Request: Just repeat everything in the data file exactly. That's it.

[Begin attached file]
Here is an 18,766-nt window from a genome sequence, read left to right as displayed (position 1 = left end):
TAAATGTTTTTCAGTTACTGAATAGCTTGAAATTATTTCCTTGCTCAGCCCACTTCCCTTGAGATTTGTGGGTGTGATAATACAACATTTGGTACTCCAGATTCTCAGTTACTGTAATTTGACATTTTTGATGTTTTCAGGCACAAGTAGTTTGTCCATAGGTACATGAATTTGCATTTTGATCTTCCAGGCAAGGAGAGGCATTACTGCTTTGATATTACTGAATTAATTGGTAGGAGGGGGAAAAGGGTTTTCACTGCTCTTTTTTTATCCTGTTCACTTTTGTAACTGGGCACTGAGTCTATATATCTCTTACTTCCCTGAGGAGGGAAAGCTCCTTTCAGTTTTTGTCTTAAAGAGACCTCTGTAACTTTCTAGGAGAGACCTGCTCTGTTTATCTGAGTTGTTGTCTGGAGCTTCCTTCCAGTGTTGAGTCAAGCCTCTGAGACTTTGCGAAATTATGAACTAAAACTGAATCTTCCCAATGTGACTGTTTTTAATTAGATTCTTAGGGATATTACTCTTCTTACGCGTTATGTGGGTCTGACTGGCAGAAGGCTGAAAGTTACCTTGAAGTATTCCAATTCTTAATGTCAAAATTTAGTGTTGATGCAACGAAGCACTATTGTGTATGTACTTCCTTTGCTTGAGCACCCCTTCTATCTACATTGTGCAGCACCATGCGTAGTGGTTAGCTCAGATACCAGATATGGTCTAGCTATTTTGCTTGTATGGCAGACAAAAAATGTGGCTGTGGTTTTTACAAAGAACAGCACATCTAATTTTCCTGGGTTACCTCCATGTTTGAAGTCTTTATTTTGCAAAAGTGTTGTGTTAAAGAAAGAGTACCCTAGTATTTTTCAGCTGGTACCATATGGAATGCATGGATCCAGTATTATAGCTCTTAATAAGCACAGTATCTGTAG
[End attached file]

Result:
Here is an 18,766-nt window from a genome sequence, read left to right as displayed (position 1 = left end):
TAAATGTTTTTCAGTTACTGAATAGCTTGAAATTATTTCCTTGCTCAGCCCACTTCCCTTGAGATTTGTGGGTGTGATAATACAACATTTGGTACTCCAGATTCTCAGTTACTGTAATTTGACATTTTTGATGTTTTCAGGCACAAGTAGTTTGTCCATAGGTACATGAATTTGCATTTTGATCTTCCAGGCAAGGAGAGGCATTACTGCTTTGATATTACTGAATTAATTGGTAGGAGGGGGAAAAGGGTTTTCACTGCTCTTTTTTTATCCTGTTCACTTTTGTAACTGGGCACTGAGTCTATATATCTCTTACTTCCCTGAGGAGGGAAAGCTCCTTTCAGTTTTTGTCTTAAAGAGACCTCTGTAACTTTCTAGGAGAGACCTGCTCTGTTTATCTGAGTTGTTGTCTGGAGCTTCCTTCCAGTGTTGAGTCAAGCCTCTGAGACTTTGCGAAATTATGAACTAAAACTGAATCTTCCCAATGTGACTGTTTTTAATTAGATTCTTAGGGATATTACTCTTCTTACGCGTTATGTGGGTCTGACTGGCAGAAGGCTGAAAGTTACCTTGAAGTATTCCAATTCTTAATGTCAAAATTTAGTGTTGATGCAACGAAGCACTATTGTGTATGTACTTCCTTTGCTTGAGCACCCCTTCTATCTACATTGTGCAGCACCATGCGTAGTGGTTAGCTCAGATACCAGATATGGTCTAGCTATTTTGCTTGTATGGCAGACAAAAAATGTGGCTGTGGTTTTTACAAAGAACAGCACATCTAATTTTCCTGGGTTACCTCCATGTTTGAAGTCTTTATTTTGCAAAAGTGTTGTGTTAAAGAAAGAGTACCCTAGTATTTTTCAGCTGGTACCATATGGAATGCATGGATCCAGTATTATAGCTCTTAATAAGCACAGTATCTGTAG